The Rolling Loud 2019 Summit

A handful of our talented scribes attended last weekend's Rolling Loud Festival. But did they have so much fun?
By    December 17, 2019
All photos by Mike Campbell

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The Pit is Open

There’s a line of girls waiting to take Instagram shots in front of a poorly graffiti’d mural of Nip, Mac, XXX, and Peep. One forms a V with her fingers and sticks her tongue between them while crouching in front of X. There’s fake bulletproof vests and large balenciagas everywhere I turn. The first stage you get a glimpse of when you walk in is the “Verizon Stage.” There’s an absurdly long line at the merch tent where they’re selling Gildan hoodies with a skull printed on the front for $120. If you enter the Monster Energy drink tent, you may consume as much free Monster as you wish, but you can’t leave. Beer is 17 dollars.

The bulk of the crowd seems to be between the ages of 13 and 17 and I can’t tell if all music festivals have been like this and I’m just getting older or if the crowd is actually getting younger. There were at least 30 children who I was concerned must have been separated from their parents.

It’s as if the DJs who were forced to stall for late artists have only heard 3 songs in the last four years — Faneto, an XXX and Ski Mask song where the hook goes “FUCKED UP! FUCKED UP! FUCKED UP! FUCKED UP! FUCKED UP! FUCKED UP! FUCKED UP!,” and “Mo Bamba.” The crowd assembled for Pop Smoke legitimately turns up when the DJ drops “Old Town Road.” “Open the pit” is the phrase of the day. They open wide, but usually only 5 people end up jumping in on the drops.

We were forced to sit through a Machine Gun Kelly set because Lil Tjay was late, and he spent it headbanging while strumming an electric guitar, playing the drums to a mashup of 10 second snips of Meek Mill, Slip Knot, and “Faneto,” and of course, climbing the speakers to hang upside down. Nav calls himself a legend for throwing his Louie glasses in the crowd and his DJ boldly proclaims that no one had ever done that before. Teejayx6 brings out two kids wearing airplane neck pillows, one of whom is revealed to be the “ight Im’a fuck wit chu” meme kid

Most of the artists lip sync and Juicy J is the only performer I see with dancers on stage. When the large crowd for Uzi hears he missed his flight and Chance is going on instead, there’s a stampede of 1000s who jump over and knock down barriers to escape Chance. A “my friend is going to pass out!!” rings out as a mostly limp body is dragged by three people over a barrier. 

The only real performance of note was Young Thug’s of course. He was around 30 minutes late and the DJ who was trying to hold the crowd over played the FUCKED UP! song twice in 8 minutes. The crowd was responsive both times. Thug came out to Ecstasy and thank god MGK didn’t make another appearance. He’s wearing a police vest adorned with many shiny objects and a red Louie plate on the back that reads “This is the only fake LV I own.” His golden dreads are perfectly assembled underneath his red cap and a red bandana hangs out of his left pocket. He is an astoundingly good performer and looks like a style icon.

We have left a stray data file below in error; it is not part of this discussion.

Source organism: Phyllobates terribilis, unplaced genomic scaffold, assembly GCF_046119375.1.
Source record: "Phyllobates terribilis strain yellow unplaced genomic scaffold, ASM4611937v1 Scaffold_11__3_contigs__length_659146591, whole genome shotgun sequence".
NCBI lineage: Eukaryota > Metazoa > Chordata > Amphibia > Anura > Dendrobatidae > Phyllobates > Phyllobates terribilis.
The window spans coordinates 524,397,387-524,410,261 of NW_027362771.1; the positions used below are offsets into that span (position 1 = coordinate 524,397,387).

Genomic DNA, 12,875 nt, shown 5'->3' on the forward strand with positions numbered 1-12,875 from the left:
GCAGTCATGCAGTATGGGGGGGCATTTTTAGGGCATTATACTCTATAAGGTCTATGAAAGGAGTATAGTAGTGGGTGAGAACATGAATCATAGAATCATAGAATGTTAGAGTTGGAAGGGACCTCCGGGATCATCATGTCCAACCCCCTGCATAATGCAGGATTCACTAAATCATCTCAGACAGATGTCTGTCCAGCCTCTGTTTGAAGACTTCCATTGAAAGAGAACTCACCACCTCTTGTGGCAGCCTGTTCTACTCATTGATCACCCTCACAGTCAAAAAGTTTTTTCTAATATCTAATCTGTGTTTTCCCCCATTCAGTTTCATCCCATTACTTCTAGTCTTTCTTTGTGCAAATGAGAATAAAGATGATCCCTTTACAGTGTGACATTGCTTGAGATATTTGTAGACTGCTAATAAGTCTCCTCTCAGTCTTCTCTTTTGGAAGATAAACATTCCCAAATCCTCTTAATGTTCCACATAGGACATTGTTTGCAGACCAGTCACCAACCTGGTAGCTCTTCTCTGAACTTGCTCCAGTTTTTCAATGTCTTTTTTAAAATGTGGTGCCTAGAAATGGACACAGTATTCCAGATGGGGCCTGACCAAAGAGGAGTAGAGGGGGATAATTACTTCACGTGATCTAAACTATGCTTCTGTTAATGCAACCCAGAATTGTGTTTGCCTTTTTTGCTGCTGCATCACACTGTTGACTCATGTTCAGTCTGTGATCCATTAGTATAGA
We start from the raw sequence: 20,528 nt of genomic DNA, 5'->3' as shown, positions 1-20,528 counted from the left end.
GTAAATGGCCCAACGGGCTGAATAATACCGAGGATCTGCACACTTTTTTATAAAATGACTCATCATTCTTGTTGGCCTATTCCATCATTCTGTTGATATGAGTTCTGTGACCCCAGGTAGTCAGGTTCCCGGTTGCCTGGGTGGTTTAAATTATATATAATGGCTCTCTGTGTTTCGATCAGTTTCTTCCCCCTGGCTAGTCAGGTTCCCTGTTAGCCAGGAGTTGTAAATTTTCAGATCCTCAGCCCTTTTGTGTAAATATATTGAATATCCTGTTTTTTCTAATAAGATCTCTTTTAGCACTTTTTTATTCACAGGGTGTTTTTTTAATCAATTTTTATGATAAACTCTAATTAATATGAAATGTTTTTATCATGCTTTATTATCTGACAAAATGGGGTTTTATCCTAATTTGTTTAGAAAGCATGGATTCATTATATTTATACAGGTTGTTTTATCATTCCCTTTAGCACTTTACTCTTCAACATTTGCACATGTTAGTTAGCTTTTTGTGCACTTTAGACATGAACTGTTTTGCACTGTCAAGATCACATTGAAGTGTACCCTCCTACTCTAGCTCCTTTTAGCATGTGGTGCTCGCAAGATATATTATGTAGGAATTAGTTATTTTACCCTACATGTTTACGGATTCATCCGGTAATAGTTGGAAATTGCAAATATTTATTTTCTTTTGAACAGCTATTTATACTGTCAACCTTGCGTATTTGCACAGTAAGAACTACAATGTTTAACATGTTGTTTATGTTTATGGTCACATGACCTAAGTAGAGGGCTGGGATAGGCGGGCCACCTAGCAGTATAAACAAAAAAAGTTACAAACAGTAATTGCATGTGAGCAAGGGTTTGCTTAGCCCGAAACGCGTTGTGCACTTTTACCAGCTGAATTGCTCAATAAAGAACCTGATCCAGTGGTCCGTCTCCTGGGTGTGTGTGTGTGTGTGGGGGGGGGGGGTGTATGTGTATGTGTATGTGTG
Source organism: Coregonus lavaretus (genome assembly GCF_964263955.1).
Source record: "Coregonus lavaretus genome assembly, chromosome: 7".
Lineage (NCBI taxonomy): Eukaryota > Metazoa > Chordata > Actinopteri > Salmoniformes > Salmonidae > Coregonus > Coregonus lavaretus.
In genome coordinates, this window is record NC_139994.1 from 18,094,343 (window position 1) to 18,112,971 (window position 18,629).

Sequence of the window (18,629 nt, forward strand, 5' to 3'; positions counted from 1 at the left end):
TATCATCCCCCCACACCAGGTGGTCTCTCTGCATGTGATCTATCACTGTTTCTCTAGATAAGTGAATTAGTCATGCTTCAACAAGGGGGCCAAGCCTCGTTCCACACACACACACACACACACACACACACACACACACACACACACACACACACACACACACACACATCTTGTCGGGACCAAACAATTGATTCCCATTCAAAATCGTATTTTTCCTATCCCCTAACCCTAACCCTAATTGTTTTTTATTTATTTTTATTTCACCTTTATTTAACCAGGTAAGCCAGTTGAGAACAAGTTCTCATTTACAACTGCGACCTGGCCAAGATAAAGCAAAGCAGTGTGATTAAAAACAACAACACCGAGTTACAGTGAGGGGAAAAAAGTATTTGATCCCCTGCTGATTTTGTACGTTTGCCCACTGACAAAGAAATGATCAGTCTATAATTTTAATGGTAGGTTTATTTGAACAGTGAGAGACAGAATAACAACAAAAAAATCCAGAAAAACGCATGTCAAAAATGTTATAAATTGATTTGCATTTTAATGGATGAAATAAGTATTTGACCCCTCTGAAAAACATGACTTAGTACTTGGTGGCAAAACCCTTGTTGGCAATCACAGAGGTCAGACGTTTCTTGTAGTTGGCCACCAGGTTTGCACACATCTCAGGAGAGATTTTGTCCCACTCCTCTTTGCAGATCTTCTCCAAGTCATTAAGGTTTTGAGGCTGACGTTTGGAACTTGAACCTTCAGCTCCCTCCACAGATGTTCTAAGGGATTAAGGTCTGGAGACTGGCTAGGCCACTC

The crowd goes crazy for “Hot,” but I am the only one who yells “Smoke way more weed than a guy in LA,” when the DJ fades the sound during “About The Money.” The mics cut off about 25 seconds in to “Lifestyle” as Thug is going way over his allotted time, and Thug doesn’t put up a fight, already annoyed that nobody was singing along. Videos of Keef’s performance looked great too, but I’m long-gone by his late Sunday night set time. Don’t these kids have school tomorrow? — Harley Geffner

GOAT Talk of the Century

The bar for an exceptional performance was absurdly low on day one. Every rapper I saw on stage halfheartedly lip-synced the majority of their songs. A few occasionally rapped a capella or yelled along with their backing vocals, their mic volume so low that you had to be next to the speakers to hear a few strained syllables. Some were better and/or more entertaining actors than others. Playboi Carti bounced around the stage, seemingly ecstatic that no one (maybe himself included) has realized that he’s mumble rap’s Zoolander. (“Magnolia” is his Blue Steel, obviously.) Blueface spent more time busting down and asking the audience if they wanted to see him Crip walk than he did rapping or Crip walking. When he tried to chime in over his backing track, he was out of sync. In his defense, though, the recorded bars were offbeat.

Then, there was Young Thug.

If you want to read about the genius of Thug’s melodies and vocal inflections, the elasticity and eccentricities of his voice or the emotion therein, the brilliant subtleties of writing, and his enduring influence on the genre this horrendous decade, read Jeff’s piece here. On Saturday night, 30 minutes after his scheduled set time, Thug sauntered on stage, red rag hanging from his front pocket, and confirmed everything Jeff argued. More importantly, he showed the young (no pun intended) audience true showmanship.

Near the top of his set, he rapped the entirety of “Ecstasy” (So Much Fun). He didn’t sound as polished as he does on the record, but that’s the point. Every break or change in his voice, every moment that didn’t sound the same as it does in your headphones—they drew you in. This was a human on stage, not a hologram pretending to be one. Did Thug lip sync? Seldom. His vocals were louder than those of his backing track throughout, and the latter seemed to service the former. If you want to see how well he pulled this off, find footage of him performing “Just How It Is” (the best song on So Much Fun). There are moments where discerning which syllable belonged to the man on stage and which were recordings was a Sisyphean endeavor.

Instead of running through So Much Fun, Thug bounced around his vast catalog. He confounded recent converts who’d never heard “With That” and “Check” from the masterpiece that is Barter 6. (POW correspondent Harley Geffner, however, almost spontaneously combusted in ecstasy.) Then he went into “Best Friend,” during which the audience assisted en masse. Thug tried to close with the rap song of the decade, “Lifestyle,” but festival organizers (or someone) cut him off mid-song. Maybe they were complying with a city ordinance. Maybe they wanted more people wherever Lil Uzi Vert was shuffling. Maybe they didn’t want Thug to raise attendees’ expectations for a rap show any higher. – Max Bell